gilbertojunqueira.com writes:

There are many times where you would like to “stabilize

Modeling of analog part for DDS3 signal generator

scienceprog.com writes:

When building AVR DDS2 signal generator there were lots of discussions about signal conditioning in analog part of device. First argument was that LM358 wasn’t the best choice for this purpose. Another one pointed to sine wave that weren’t smooth enough.

As you can see there are some dents on it. Other waveforms also are distorted especially when higher voltages are selected. This definitely asks for better analog part. Some people suggested to replace LM358 with OPA2134, but it seems to be quite expensive choice. In my opinion low noise general purpose op-amp can be great too. I’m gonna give a try to Texas Instruments TL074 low noise op-amp. It is low power, high slew rate (13V/us) IC – almost five times faster than LM358 and for same reasonable price.

Modeling of analog part for DDS3 signal generator – [Link]

IR protocol analyzer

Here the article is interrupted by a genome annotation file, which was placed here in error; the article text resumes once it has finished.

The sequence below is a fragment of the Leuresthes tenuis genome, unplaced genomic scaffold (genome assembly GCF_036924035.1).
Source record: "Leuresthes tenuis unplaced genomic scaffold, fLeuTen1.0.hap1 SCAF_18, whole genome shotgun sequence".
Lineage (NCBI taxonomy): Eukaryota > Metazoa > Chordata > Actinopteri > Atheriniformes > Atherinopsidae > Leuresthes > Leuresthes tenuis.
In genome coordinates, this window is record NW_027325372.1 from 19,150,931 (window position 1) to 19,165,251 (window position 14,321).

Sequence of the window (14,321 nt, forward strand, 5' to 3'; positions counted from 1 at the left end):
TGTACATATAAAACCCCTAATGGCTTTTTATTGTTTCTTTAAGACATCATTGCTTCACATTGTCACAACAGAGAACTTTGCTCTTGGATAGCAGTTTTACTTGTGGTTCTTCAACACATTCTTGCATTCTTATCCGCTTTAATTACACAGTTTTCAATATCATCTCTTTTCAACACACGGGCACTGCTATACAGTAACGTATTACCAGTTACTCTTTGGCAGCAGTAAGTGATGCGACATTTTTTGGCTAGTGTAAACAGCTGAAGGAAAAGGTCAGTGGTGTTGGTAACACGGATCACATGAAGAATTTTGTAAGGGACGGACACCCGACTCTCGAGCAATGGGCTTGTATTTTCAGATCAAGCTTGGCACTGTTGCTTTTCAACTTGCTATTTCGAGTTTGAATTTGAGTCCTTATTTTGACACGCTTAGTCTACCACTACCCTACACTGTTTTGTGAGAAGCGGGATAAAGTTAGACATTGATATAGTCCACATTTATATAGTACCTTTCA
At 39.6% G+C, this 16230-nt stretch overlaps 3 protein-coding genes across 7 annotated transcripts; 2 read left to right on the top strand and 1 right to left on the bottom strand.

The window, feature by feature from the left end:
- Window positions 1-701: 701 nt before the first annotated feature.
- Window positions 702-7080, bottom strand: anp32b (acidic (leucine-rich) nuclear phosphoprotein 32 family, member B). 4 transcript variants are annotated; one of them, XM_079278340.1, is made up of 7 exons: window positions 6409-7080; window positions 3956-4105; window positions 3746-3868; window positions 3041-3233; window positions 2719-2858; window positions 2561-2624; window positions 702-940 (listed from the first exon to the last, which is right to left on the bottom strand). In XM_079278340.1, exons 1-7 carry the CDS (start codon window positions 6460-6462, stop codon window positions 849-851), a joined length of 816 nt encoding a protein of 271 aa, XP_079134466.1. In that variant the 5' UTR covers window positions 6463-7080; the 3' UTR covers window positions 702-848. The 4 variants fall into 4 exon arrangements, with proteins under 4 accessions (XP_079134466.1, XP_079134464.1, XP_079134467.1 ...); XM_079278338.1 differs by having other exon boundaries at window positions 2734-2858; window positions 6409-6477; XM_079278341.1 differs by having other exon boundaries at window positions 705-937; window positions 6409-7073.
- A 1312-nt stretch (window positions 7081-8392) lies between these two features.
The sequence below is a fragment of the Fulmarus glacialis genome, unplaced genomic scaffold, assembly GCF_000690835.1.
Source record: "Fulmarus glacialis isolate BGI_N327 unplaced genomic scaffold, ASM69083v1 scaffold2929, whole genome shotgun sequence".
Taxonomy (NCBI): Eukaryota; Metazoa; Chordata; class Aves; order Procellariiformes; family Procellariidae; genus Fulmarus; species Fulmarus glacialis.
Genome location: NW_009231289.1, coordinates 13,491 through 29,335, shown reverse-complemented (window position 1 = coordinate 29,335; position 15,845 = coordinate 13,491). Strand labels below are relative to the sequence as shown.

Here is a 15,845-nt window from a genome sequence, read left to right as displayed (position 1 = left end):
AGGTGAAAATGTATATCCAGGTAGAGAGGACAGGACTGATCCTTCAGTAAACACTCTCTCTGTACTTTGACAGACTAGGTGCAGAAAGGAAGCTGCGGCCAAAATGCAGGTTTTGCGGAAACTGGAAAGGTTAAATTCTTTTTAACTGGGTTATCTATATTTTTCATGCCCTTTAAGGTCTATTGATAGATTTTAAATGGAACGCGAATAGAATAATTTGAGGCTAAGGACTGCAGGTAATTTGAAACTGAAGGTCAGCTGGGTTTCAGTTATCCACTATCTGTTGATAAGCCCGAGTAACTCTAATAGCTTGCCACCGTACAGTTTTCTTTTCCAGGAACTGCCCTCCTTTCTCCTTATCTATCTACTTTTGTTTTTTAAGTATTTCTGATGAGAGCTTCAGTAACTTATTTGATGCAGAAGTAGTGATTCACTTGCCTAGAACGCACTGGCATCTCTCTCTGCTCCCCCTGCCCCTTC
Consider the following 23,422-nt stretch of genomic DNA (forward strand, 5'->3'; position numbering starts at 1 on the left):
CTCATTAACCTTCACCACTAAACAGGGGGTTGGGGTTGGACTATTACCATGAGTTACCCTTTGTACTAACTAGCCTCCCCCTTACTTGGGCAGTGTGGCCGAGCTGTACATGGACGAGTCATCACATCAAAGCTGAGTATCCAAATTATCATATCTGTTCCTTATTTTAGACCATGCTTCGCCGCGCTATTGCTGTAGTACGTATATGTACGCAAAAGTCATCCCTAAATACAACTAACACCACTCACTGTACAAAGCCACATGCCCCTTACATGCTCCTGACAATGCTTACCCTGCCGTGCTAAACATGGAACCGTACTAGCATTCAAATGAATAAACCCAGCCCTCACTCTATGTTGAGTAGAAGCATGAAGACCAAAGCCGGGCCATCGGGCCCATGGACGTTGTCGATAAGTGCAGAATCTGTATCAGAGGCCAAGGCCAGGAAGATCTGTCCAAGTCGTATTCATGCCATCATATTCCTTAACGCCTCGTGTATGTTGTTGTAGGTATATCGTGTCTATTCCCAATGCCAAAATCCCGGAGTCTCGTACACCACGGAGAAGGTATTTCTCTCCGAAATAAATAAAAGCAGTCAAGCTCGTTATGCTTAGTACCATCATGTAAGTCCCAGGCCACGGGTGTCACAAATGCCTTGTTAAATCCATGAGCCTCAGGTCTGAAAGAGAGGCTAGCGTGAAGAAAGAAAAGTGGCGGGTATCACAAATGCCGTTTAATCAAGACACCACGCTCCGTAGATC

ostan.cz writes:

IR protocol analyzer is a universal application for automatic decoding several types of infrared remote control protocol packets. The application uses microphone input of a soundcard to capture infrared signal from a remote control. As a consequence, the hardware receiver is minimalistic and easy to build; just plug a phototransistor to input of your soundcard, that’s all hardware you need.

Application processes IR signal from a remote control and compares it with its own database of known protocols. When a match is found, packet is decoded and its characteristic is displayed to user (including protocol name, description, decoded data and graph with timing).

IR protocol analyzer – [Link]